Recently a well-intended and trusted friend mentioned to me that I might want to tone down the “peace” talk in the my external communications and use language corporate leadership is more familiar and comfortable with. I know why she made the recommendation. People do not want to talk about peace in the workplace. It sounds mushy, woo-woo, and soft. Adjectives no one in the workplace wants to be associated with.
There is nothing soft about peace. Quite the opposite. If you follow my newsletter or read the articles I publish on my website, you have come to understand that peace is “human security and the ability to live a life of dignity that is free of fear.” The reason we are uncomfortable using this type of language in the workplace is because corporate culture expects — perhaps requires — that we bifurcate our humanness. We are expected to bring only certain aspects of ourselves to the workplace. We are conditioned to check our emotions at the door. We are told to not take it personal — it is just business. In other words, a lack of decorum and sometimes even abuse is okay if that is what is perceived necessary to get work done and to move the needle closer to achieving corporate goals or objectives.
In countless ways we are conditioned to be stoic, competitive, non-humans who are able to leverage the totality of ourselves for the benefit of the organization while also shielding the organization from what might be perceived as the “messier” side of being human — such as our feelings, our hopes, our need to be heard, recognized and understood. In short, our need to be treated with dignity.
This inability to bring our whole selves to the workplace inherently creates destructive tension and the inability to experience security. Which brings me back to why it is so important to shift the way we talk about the workplace experience and begin to use language that cultivates peace.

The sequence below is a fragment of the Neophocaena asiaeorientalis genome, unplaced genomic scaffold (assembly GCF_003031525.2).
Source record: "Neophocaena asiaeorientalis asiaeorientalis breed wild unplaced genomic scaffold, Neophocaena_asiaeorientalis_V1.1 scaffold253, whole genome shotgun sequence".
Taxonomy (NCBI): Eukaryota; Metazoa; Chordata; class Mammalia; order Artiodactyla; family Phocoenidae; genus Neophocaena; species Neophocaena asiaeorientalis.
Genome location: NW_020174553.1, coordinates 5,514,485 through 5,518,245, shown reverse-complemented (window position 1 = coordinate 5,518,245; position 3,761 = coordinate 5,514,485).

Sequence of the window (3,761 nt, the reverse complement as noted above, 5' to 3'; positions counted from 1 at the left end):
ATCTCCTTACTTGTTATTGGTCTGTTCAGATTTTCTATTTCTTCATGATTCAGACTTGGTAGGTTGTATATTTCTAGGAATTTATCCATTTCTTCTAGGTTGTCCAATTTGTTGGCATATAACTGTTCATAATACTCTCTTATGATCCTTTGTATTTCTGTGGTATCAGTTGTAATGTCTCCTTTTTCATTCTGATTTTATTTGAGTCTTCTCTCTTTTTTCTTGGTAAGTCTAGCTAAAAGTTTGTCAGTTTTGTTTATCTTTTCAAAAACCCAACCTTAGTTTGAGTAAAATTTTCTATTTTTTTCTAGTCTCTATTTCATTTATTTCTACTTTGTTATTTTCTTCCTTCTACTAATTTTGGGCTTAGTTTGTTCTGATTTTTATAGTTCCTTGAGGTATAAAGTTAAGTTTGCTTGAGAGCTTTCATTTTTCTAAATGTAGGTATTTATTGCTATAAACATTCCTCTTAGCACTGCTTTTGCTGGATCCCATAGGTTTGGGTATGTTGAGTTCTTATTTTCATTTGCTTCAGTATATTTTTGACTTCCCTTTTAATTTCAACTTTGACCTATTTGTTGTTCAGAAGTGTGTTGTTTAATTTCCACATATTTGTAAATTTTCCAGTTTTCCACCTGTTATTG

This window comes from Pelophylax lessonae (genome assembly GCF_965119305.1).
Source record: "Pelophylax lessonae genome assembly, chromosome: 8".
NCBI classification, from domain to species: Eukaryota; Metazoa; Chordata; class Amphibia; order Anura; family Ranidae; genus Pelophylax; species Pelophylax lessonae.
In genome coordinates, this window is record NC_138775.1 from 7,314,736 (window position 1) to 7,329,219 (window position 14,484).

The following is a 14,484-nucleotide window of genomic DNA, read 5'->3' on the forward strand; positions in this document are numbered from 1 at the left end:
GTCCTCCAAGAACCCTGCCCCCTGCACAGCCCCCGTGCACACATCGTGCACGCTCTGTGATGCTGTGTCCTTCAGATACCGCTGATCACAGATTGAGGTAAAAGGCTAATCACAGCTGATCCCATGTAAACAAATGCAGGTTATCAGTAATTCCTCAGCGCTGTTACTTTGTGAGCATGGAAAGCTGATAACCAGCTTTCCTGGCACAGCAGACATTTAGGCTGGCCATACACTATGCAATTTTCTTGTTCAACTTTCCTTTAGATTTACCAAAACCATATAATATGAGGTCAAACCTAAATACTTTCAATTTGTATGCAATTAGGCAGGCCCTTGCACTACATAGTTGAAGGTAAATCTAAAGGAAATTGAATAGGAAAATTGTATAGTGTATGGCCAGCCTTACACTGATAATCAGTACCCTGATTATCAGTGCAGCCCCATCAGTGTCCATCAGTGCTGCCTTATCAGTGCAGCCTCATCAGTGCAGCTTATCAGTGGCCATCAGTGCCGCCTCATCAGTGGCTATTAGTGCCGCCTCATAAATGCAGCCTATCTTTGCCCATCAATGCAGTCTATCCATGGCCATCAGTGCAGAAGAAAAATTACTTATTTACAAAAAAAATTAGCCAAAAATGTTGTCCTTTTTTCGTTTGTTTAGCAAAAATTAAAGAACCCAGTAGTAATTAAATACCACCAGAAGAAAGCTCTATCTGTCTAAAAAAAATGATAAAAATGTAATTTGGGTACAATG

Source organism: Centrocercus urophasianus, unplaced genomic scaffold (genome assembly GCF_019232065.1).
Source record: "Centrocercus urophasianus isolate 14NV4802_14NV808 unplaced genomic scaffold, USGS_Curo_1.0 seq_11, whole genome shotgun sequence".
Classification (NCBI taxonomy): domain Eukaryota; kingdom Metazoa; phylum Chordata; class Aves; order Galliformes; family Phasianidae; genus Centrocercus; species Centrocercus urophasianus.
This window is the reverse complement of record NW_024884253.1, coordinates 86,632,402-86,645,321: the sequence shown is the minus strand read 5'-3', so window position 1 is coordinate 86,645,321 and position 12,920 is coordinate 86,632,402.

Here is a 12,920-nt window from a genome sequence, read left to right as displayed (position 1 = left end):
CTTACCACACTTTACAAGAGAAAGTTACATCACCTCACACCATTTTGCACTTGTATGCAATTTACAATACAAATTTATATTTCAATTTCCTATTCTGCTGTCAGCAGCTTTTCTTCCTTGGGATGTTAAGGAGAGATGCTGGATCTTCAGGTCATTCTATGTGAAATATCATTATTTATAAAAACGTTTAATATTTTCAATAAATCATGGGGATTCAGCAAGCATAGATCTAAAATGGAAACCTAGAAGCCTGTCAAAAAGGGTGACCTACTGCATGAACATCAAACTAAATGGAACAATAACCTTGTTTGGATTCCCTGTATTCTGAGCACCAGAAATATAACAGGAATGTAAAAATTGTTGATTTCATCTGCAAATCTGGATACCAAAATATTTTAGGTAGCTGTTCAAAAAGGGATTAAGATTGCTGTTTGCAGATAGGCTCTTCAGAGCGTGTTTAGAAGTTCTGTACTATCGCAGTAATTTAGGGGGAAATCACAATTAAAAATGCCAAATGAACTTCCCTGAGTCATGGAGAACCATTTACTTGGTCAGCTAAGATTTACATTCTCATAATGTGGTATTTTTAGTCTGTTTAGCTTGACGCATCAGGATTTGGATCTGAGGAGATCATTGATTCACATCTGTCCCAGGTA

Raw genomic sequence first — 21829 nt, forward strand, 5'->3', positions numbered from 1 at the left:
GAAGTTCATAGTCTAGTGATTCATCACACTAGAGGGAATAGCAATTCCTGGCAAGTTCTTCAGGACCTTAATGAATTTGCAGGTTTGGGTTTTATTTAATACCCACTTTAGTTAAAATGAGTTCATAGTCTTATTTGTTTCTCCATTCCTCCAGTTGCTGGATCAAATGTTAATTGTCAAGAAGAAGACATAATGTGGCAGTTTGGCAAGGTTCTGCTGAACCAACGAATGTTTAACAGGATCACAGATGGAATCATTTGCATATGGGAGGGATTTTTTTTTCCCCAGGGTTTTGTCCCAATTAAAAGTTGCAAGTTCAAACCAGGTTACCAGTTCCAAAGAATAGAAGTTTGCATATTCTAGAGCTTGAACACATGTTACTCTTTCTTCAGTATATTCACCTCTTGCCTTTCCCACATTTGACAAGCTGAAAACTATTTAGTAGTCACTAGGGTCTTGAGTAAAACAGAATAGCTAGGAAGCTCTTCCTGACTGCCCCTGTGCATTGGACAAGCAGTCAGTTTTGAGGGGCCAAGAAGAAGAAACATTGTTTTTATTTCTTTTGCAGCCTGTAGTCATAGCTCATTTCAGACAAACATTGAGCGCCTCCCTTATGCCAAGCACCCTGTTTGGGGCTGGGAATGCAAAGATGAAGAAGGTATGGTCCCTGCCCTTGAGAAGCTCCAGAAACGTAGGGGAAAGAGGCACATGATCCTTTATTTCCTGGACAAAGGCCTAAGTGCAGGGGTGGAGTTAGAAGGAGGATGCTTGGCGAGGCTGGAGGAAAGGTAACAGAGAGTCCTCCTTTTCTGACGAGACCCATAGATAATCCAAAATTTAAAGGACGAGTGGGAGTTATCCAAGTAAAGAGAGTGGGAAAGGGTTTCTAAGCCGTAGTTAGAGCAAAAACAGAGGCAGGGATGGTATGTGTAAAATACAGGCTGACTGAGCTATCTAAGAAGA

Love as a Corporate Value
If “peace” makes you uncomfortable, “love” is even more radical. I am not a religious person, but when I consider the definition of love, I am immediately drawn to the biblical definition from I Corinthian 13:4 — “Love is patient, love is kind. It does not envy, it does not boast, it is not proud.” In other words, love gives space for human security. It honors dignity. Love is peace in action.
Imagine working in an organization that recognizes patience as a necessary condition to growth and innovation. Imagine an organization that leads with kindness toward internal and external stakeholders. Imagine an organization that prioritizes human development as a means of inspiring the best in people rather than pitting individuals against each other in an effort to utilize envy as a means of motivation. Imagine corporate town halls in which the contributors to the work are at the center of the discussion instead of a boastful leadership team bragging about revenues and growth. Instead, they honor and recognize the brilliance of the individual contributors. Imagine what could be accomplished if love was a corporate value.
We won’t achieve peace in the workplace until we become comfortable with the idea that peace is an act of love, and that love has a rightful place in every aspect of our lives — including the workplace. When we honor and lean in to the fullness of our humanness and when we invite wholeness into the workplace, we tap into the very best of ourselves. And that is obviously very good for business.